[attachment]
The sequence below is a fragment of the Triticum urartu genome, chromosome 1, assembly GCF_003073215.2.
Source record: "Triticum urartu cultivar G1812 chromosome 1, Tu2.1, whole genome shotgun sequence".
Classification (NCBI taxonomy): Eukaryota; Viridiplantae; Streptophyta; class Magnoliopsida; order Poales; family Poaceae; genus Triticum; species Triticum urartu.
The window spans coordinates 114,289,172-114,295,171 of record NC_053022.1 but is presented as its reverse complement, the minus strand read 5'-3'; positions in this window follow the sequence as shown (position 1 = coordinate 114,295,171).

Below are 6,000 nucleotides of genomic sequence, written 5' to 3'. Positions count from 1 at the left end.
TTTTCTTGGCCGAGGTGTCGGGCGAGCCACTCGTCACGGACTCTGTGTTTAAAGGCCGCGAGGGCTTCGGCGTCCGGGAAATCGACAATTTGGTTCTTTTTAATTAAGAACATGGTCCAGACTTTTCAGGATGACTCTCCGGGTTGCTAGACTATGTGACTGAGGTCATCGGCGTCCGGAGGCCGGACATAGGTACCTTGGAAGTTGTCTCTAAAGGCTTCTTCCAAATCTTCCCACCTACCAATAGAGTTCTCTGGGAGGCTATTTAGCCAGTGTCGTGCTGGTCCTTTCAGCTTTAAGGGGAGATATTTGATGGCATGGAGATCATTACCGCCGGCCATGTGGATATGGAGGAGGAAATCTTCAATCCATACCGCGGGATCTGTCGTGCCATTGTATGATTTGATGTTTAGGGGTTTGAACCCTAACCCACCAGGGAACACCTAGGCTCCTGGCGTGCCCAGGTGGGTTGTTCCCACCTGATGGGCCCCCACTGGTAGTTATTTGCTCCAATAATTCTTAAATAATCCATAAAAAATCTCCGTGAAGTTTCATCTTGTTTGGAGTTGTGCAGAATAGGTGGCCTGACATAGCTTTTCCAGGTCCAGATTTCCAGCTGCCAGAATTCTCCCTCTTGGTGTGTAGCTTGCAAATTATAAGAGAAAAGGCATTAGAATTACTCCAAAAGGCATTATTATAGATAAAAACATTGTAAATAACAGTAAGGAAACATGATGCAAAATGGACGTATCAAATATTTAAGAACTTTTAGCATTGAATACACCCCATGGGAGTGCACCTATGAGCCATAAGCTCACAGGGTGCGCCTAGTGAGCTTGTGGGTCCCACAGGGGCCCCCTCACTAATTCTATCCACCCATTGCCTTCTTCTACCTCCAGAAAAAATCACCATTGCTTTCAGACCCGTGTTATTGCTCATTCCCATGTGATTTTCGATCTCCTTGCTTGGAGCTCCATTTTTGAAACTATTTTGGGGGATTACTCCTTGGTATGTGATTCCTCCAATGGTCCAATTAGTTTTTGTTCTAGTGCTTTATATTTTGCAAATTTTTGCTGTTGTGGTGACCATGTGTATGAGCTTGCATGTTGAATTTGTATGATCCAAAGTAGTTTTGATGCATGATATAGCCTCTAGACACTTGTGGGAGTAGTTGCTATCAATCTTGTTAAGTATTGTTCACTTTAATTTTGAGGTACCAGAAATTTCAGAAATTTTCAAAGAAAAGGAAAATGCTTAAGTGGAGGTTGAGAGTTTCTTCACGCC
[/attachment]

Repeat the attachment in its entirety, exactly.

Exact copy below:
The sequence below is a fragment of the Triticum urartu genome, chromosome 1, assembly GCF_003073215.2.
Source record: "Triticum urartu cultivar G1812 chromosome 1, Tu2.1, whole genome shotgun sequence".
Classification (NCBI taxonomy): Eukaryota; Viridiplantae; Streptophyta; class Magnoliopsida; order Poales; family Poaceae; genus Triticum; species Triticum urartu.
The window spans coordinates 114,289,172-114,295,171 of record NC_053022.1 but is presented as its reverse complement, the minus strand read 5'-3'; positions in this window follow the sequence as shown (position 1 = coordinate 114,295,171).

Below are 6,000 nucleotides of genomic sequence, written 5' to 3'. Positions count from 1 at the left end.
TTTTCTTGGCCGAGGTGTCGGGCGAGCCACTCGTCACGGACTCTGTGTTTAAAGGCCGCGAGGGCTTCGGCGTCCGGGAAATCGACAATTTGGTTCTTTTTAATTAAGAACATGGTCCAGACTTTTCAGGATGACTCTCCGGGTTGCTAGACTATGTGACTGAGGTCATCGGCGTCCGGAGGCCGGACATAGGTACCTTGGAAGTTGTCTCTAAAGGCTTCTTCCAAATCTTCCCACCTACCAATAGAGTTCTCTGGGAGGCTATTTAGCCAGTGTCGTGCTGGTCCTTTCAGCTTTAAGGGGAGATATTTGATGGCATGGAGATCATTACCGCCGGCCATGTGGATATGGAGGAGGAAATCTTCAATCCATACCGCGGGATCTGTCGTGCCATTGTATGATTTGATGTTTAGGGGTTTGAACCCTAACCCACCAGGGAACACCTAGGCTCCTGGCGTGCCCAGGTGGGTTGTTCCCACCTGATGGGCCCCCACTGGTAGTTATTTGCTCCAATAATTCTTAAATAATCCATAAAAAATCTCCGTGAAGTTTCATCTTGTTTGGAGTTGTGCAGAATAGGTGGCCTGACATAGCTTTTCCAGGTCCAGATTTCCAGCTGCCAGAATTCTCCCTCTTGGTGTGTAGCTTGCAAATTATAAGAGAAAAGGCATTAGAATTACTCCAAAAGGCATTATTATAGATAAAAACATTGTAAATAACAGTAAGGAAACATGATGCAAAATGGACGTATCAAATATTTAAGAACTTTTAGCATTGAATACACCCCATGGGAGTGCACCTATGAGCCATAAGCTCACAGGGTGCGCCTAGTGAGCTTGTGGGTCCCACAGGGGCCCCCTCACTAATTCTATCCACCCATTGCCTTCTTCTACCTCCAGAAAAAATCACCATTGCTTTCAGACCCGTGTTATTGCTCATTCCCATGTGATTTTCGATCTCCTTGCTTGGAGCTCCATTTTTGAAACTATTTTGGGGGATTACTCCTTGGTATGTGATTCCTCCAATGGTCCAATTAGTTTTTGTTCTAGTGCTTTATATTTTGCAAATTTTTGCTGTTGTGGTGACCATGTGTATGAGCTTGCATGTTGAATTTGTATGATCCAAAGTAGTTTTGATGCATGATATAGCCTCTAGACACTTGTGGGAGTAGTTGCTATCAATCTTGTTAAGTATTGTTCACTTTAATTTTGAGGTACCAGAAATTTCAGAAATTTTCAAAGAAAAGGAAAATGCTTAAGTGGAGGTTGAGAGTTTCTTCACGCC